Avram Piltch discusses the importance of efficiency in programming and introduces the concept of using numpad shortcuts to save time and reduce strain on the body. He mentions that he has been working on finding new ways to program efficiently and shares his personal experience of feeling depressed on his birthday. To combat this, he decided to program something that would be useful for others at work. While working on this project, he discovered the power of macros and numpad shortcuts.
Remapping keys for increased productivity is a technique that can greatly benefit programmers and individuals who use keyboards extensively. Remapping keys on a number pad to perform tasks other than numerical input, such as controlling media playback and adjusting volume, can make unused keys on your keyboard more useful for you.
Efficiency is crucial in programming, and remapping keys can significantly enhance productivity. The use of numpad shortcuts can save time and reduce the strain on the body. Instead of reaching up to the top row of the keyboard for numbers or frequently used functions, programmers can utilize the numpad, which is conveniently located on the right side of most keyboards.
By remapping the keys on the number pad, programmers can assign shortcuts to commonly performed actions. For example, the transcript mentions remapping the 4, 5, and 6 keys to control media playback (back, forward, and play/pause) and the plus and minus keys to adjust volume. This allows programmers to perform these actions without having to navigate through menus or use additional peripherals.
Furthermore, remapping keys can extend beyond the number pad. Avram suggests using a program called SharpKeys to remap any key on the keyboard. This flexibility allows programmers to customize their keyboard layout based on their specific needs and preferences. For example, you can remap the insert key, which is often unused, to become the print screen key. This eliminates the need to toggle the insert function and provides easy access to the print screen function.
In addition to simply remapping keys, you can use AutoHotKey as a powerful tool for creating macros. Macros are sequences of commands or actions that can be executed with a single keystroke or combination of keys. This automation can greatly speed up repetitive tasks and reduce the potential for errors. By running scripts created with AutoHotKey, programmers can automate actions in their favorite programs and streamline their workflow.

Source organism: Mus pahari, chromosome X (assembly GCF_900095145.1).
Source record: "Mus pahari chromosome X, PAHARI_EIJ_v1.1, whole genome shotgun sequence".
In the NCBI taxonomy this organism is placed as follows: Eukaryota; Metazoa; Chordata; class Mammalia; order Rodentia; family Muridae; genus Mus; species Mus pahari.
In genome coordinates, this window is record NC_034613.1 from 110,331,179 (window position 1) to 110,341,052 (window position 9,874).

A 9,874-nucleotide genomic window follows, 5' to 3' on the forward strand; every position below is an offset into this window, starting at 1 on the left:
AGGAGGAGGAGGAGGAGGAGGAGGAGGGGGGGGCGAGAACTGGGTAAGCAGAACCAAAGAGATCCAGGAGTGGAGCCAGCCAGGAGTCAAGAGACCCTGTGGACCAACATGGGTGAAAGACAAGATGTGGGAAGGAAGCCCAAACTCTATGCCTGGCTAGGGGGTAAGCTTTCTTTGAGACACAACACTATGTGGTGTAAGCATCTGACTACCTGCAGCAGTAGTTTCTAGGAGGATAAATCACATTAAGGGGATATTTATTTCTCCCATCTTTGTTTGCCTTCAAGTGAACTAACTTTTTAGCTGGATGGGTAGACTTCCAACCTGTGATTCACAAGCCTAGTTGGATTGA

Overall, remapping keys for increased productivity is a valuable technique for programmers and individuals who use keyboards extensively. By assigning shortcuts to frequently performed tasks and automating repetitive actions with macros, programmers can optimize their workflow, save time, and reduce strain on the body. Embracing these techniques not only enhances productivity but also promotes a healthier and more comfortable programming experience.
There are simple and free ways to make your simple keyboard into a robust and productive device just for you. Using tools like SharpKeys and AutoHotKey can make your day more productive. For full instructions, check out Avram's step-by-step guide.
Scott is a developer who has worked on projects of varying sizes, including all of the PLUGHITZ Corporation properties. He is also known in the gaming world for his time supporting the rhythm game community, through DDRLover and hosting tournaments throughout the Tampa Bay Area. Currently, when he is not working on software projects or hosting F5 Live: Refreshing Technology, Scott can often be found returning to his high school days working with the Foundation for Inspiration and Recognition of Science and Technology (FIRST), mentoring teams and helping with ROBOTICON Tampa Bay. He has also helped found a student software learning group, the ASCII Warriors, currently housed at AMRoC Fab Lab.
Avram's been in love with PCs since he played original Castle Wolfenstein on an Apple II+. Before joining Tom's Hardware, for 10 years, he served as Online Editorial Director for sister sites Tom's Guide and Laptop Mag, where he programmed the CMS and many of the benchmarks. When he's not editing, writing or stumbling around trade show halls, you'll find him building Arduino robots with his son and watching every single superhero show on the CW.